The solid form of mixed uranium oxide, which is produced from uranium ore in the uranium recovery (milling) process.
The material is a mixture of uranium oxides, which can vary in proportion and color from yellow to orange to dark green (blackish) depending on the temperature at which the material is dried (which affects the level of hydration and impurities), with higher drying temperatures producing a darker and less soluble material.
Yellowcake was commonly referred to as U3O8, because that chemical compound historically comprised the majority of the yellowcake produced by uranium recovery facilities utilizing conventional milling methods.
Most modern uranium recovery facilities utilize in situ recovery methods and produce a yellowish compound comprised mostly of uranyl peroxide dihydrate. This material is then transported to a uranium conversion facility, where it is transformed into uranium hexafluoride (UF6), in preparation for fabricating fuel for nuclear reactors.
Why do copper products change color, and what is the name of the process?
Probably, every person wants to know, why over time the copper turns green and becomes bloomed. This is easy to explain: that film is called patina.
Protein Design: Automated protein discovery and synthesis
In this paper I describe (theoretically) the method(s) of automated protein discovery and synthesis.
What's In Your Beverage? How to Ensure Quality Control with CO2 Analytical Support
Calibration standards, performance audits, and the FDA's never-ending safety, labeling, and inspection requirements are just the tip of the iceberg when it comes to dealing with the increasingly stringent quality control standards of the beverage industry. As these quality standards become...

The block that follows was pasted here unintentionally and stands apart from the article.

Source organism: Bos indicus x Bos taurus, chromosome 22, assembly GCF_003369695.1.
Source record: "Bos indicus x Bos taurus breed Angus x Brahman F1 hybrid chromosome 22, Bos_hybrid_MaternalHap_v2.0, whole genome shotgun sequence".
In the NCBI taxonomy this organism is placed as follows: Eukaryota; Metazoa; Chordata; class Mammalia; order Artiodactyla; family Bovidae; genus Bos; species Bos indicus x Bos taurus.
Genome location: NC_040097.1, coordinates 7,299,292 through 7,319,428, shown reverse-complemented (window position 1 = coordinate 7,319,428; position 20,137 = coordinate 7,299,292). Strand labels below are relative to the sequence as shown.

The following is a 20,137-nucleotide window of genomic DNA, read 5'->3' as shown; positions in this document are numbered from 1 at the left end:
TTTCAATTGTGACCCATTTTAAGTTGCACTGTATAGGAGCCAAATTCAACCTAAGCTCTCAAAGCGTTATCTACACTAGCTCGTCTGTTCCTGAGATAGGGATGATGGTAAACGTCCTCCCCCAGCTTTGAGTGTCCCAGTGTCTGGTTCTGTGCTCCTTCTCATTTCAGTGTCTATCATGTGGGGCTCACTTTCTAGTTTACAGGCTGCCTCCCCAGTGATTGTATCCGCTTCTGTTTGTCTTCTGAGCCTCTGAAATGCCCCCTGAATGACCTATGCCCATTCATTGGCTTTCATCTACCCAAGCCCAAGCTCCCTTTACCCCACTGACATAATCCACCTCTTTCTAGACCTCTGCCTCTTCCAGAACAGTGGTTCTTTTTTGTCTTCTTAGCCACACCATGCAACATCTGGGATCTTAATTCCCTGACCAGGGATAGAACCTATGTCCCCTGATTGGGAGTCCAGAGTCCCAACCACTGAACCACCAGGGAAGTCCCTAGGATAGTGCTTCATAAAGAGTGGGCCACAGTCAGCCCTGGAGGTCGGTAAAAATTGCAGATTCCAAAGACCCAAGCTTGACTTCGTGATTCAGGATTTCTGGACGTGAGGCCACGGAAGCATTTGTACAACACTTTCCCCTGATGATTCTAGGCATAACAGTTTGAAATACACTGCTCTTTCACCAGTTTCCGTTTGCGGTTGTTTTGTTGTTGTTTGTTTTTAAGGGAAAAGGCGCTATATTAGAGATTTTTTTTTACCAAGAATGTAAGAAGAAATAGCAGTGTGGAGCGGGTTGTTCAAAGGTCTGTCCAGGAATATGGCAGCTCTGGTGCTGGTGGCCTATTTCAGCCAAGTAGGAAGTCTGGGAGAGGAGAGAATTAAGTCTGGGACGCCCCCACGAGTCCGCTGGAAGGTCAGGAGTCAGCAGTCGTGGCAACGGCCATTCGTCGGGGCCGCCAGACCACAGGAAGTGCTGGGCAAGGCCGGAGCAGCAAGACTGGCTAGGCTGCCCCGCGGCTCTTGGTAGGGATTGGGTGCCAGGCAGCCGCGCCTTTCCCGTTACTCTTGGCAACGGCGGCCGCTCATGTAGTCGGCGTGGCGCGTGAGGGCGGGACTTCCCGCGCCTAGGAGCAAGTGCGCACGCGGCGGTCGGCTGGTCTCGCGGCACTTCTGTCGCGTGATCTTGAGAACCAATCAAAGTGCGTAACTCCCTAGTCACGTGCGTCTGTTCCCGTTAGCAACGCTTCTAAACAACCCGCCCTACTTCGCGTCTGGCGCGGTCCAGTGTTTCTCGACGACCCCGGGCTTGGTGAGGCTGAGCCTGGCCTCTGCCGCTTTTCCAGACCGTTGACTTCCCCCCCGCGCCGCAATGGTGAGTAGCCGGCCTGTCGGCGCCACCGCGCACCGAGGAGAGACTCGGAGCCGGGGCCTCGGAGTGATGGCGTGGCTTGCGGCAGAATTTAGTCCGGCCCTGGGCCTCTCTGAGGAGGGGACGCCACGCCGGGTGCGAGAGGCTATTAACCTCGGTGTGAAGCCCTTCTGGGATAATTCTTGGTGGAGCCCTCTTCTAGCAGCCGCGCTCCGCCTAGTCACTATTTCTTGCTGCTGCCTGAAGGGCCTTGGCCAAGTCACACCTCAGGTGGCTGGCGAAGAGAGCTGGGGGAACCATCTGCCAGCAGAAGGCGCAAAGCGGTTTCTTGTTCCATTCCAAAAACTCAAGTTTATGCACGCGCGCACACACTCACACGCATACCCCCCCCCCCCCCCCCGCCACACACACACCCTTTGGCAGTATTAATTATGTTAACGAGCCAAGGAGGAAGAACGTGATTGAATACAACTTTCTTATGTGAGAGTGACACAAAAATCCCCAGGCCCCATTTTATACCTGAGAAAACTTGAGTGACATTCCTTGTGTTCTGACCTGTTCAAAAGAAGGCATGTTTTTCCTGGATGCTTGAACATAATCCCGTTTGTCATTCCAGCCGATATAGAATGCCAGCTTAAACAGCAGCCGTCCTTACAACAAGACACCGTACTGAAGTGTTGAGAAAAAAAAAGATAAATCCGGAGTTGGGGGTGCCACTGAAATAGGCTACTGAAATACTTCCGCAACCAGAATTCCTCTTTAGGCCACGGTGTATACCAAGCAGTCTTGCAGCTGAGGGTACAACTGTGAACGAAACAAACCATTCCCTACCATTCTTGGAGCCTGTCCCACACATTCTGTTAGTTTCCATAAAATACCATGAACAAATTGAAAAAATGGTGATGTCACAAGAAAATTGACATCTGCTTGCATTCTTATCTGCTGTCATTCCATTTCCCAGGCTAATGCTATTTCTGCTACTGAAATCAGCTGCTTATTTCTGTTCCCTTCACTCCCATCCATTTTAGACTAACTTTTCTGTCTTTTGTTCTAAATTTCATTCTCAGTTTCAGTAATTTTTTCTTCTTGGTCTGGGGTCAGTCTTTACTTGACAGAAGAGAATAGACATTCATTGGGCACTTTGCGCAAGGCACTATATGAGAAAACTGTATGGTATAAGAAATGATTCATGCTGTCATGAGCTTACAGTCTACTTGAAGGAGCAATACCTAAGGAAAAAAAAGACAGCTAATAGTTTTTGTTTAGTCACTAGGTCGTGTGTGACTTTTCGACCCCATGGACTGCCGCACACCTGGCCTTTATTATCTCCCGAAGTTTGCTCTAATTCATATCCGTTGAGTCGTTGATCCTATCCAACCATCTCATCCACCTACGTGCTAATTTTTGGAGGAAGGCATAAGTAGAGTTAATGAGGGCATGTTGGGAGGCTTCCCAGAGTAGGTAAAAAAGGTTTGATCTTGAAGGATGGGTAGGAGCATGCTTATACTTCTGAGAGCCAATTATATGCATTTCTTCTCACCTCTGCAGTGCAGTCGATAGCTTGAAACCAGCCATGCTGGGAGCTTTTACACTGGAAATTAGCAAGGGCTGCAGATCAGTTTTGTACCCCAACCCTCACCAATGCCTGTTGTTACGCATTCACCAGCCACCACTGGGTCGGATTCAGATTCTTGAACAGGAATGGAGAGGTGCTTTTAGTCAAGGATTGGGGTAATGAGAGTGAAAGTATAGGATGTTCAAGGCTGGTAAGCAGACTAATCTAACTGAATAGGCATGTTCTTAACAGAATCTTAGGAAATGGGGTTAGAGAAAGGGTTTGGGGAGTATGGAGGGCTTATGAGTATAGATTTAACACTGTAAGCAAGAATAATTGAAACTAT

Features of the Scanning Tunneling Microscope
The scanning tunneling microscope (STM) invented by Heinrich Rohrer and Gerd Binnig in the 1980s still manages to do a great job today and competes with more advanced microscope types. The scanning tunneling microscope is used for studying the surface atoms that are found on various materials. The...
Use of diamonds
Diamond is a crystalline modification of pure carbon formed in the deep interior of the Earth, in the upper mantle at depths of more than 80-100 kilometers, at exceptionally high pressure and temperature. It is the most precious stone, the hardest and most wear-resistant mineral, the most...
A fairly strong dipole-dipole interaction (but still considerably weaker than the covalent or ionic bonds) between molecules containing hydrogen directly bonded to a small, highly electronegative atom, such as N, O, or F.
The amount of energy necessary to break one mole of bonds of a given kind (in gas phase).The amount of energy necessary to break one mole of bonds in a substance, dissociating the sustance in the gaseous state into atoms of its elements in the gaseous state.
An organic compound containing a sugar or sugars.
The ratio of the density of a substance to the density of water.
A binary compound of oxygen.
If you have ever been bitten by a mosquito, someone nearby surely gave you an explanation of why the nasty insect decided to spoil your day. Maybe they told you that you smelt good, or you had a certain type of blood or that in that shirt you looked like a potential victim.
Different forms of the same element in the same physical state.
The amount of heat that must be removed from one gram of a vapor at it's condensation point to condense the vapour with no change in temperature.
A term used to describe molecules and polyatomic ions that have one atom in the center and six atoms at the corners of a octahedron.
A catalyst that exists in the same phase (solid, liquid or gas) as the reactants. The process is called Homogeneous Catalysis.